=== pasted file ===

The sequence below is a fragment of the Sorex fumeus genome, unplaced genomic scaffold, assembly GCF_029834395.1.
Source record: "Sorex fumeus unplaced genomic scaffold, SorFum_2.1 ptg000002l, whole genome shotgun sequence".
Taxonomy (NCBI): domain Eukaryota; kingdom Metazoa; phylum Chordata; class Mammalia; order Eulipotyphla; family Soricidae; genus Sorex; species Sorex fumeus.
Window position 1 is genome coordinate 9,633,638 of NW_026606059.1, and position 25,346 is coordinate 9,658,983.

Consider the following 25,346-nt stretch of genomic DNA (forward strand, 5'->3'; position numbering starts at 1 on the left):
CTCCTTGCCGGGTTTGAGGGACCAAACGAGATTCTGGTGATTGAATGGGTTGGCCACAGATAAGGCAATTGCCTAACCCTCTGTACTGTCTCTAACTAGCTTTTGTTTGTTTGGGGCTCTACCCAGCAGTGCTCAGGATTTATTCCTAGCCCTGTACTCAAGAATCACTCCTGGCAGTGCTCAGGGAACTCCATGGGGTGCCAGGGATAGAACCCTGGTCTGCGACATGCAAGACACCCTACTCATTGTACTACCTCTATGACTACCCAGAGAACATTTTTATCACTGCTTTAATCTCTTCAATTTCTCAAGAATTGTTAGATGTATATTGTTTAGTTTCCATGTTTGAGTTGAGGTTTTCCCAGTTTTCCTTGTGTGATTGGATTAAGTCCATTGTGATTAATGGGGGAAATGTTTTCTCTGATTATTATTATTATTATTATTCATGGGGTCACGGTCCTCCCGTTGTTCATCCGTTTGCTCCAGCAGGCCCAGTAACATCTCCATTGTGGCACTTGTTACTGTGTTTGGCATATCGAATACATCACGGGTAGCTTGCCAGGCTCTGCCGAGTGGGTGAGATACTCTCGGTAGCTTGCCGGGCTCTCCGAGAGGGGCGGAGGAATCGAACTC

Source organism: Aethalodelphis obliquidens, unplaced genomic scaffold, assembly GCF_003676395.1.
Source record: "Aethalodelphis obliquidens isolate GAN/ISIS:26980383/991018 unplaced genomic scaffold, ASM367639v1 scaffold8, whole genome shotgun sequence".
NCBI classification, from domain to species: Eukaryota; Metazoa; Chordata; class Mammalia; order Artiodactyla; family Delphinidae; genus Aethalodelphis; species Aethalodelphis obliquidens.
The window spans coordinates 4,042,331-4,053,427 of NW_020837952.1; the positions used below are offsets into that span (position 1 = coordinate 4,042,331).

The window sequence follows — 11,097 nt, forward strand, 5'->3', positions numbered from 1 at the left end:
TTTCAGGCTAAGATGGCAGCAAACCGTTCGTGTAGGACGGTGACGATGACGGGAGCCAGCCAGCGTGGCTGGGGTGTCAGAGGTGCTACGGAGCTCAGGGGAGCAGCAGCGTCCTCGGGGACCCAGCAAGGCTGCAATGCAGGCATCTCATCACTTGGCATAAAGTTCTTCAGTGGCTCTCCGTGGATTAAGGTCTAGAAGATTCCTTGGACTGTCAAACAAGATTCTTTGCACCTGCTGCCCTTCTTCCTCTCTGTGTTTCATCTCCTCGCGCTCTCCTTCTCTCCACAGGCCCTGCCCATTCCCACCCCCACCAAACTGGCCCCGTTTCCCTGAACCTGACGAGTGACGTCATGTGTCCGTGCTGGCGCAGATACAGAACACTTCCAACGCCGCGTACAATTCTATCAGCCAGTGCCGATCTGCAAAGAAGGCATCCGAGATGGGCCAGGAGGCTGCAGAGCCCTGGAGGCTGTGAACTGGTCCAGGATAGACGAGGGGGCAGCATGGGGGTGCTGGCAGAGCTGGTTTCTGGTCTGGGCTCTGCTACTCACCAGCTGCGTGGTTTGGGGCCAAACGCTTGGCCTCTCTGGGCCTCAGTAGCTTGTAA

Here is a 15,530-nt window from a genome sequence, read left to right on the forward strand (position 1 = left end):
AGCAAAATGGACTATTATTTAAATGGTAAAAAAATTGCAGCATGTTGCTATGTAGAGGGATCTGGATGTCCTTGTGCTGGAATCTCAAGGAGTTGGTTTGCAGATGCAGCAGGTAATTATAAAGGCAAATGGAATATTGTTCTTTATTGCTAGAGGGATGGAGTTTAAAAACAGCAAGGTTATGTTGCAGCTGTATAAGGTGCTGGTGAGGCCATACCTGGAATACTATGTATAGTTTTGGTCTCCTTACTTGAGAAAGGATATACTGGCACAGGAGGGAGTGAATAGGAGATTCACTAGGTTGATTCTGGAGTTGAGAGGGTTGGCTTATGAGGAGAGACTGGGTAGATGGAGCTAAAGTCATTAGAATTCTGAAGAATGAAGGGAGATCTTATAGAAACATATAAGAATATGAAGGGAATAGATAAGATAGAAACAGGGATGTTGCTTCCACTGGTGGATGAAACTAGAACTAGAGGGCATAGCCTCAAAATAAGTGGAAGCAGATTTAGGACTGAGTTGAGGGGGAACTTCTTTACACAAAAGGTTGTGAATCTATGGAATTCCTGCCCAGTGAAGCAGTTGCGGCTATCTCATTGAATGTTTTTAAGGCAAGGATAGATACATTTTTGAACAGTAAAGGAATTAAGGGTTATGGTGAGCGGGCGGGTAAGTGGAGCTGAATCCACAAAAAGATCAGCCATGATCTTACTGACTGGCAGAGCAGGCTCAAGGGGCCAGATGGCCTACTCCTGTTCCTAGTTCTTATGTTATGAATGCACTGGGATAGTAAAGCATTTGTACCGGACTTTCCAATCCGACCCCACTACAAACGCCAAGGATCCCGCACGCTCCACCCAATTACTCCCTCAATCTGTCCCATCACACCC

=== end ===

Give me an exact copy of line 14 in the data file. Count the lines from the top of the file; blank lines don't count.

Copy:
AGCAAAATGGACTATTATTTAAATGGTAAAAAAATTGCAGCATGTTGCTATGTAGAGGGATCTGGATGTCCTTGTGCTGGAATCTCAAGGAGTTGGTTTGCAGATGCAGCAGGTAATTATAAAGGCAAATGGAATATTGTTCTTTATTGCTAGAGGGATGGAGTTTAAAAACAGCAAGGTTATGTTGCAGCTGTATAAGGTGCTGGTGAGGCCATACCTGGAATACTATGTATAGTTTTGGTCTCCTTACTTGAGAAAGGATATACTGGCACAGGAGGGAGTGAATAGGAGATTCACTAGGTTGATTCTGGAGTTGAGAGGGTTGGCTTATGAGGAGAGACTGGGTAGATGGAGCTAAAGTCATTAGAATTCTGAAGAATGAAGGGAGATCTTATAGAAACATATAAGAATATGAAGGGAATAGATAAGATAGAAACAGGGATGTTGCTTCCACTGGTGGATGAAACTAGAACTAGAGGGCATAGCCTCAAAATAAGTGGAAGCAGATTTAGGACTGAGTTGAGGGGGAACTTCTTTACACAAAAGGTTGTGAATCTATGGAATTCCTGCCCAGTGAAGCAGTTGCGGCTATCTCATTGAATGTTTTTAAGGCAAGGATAGATACATTTTTGAACAGTAAAGGAATTAAGGGTTATGGTGAGCGGGCGGGTAAGTGGAGCTGAATCCACAAAAAGATCAGCCATGATCTTACTGACTGGCAGAGCAGGCTCAAGGGGCCAGATGGCCTACTCCTGTTCCTAGTTCTTATGTTATGAATGCACTGGGATAGTAAAGCATTTGTACCGGACTTTCCAATCCGACCCCACTACAAACGCCAAGGATCCCGCACGCTCCACCCAATTACTCCCTCAATCTGTCCCATCACACCC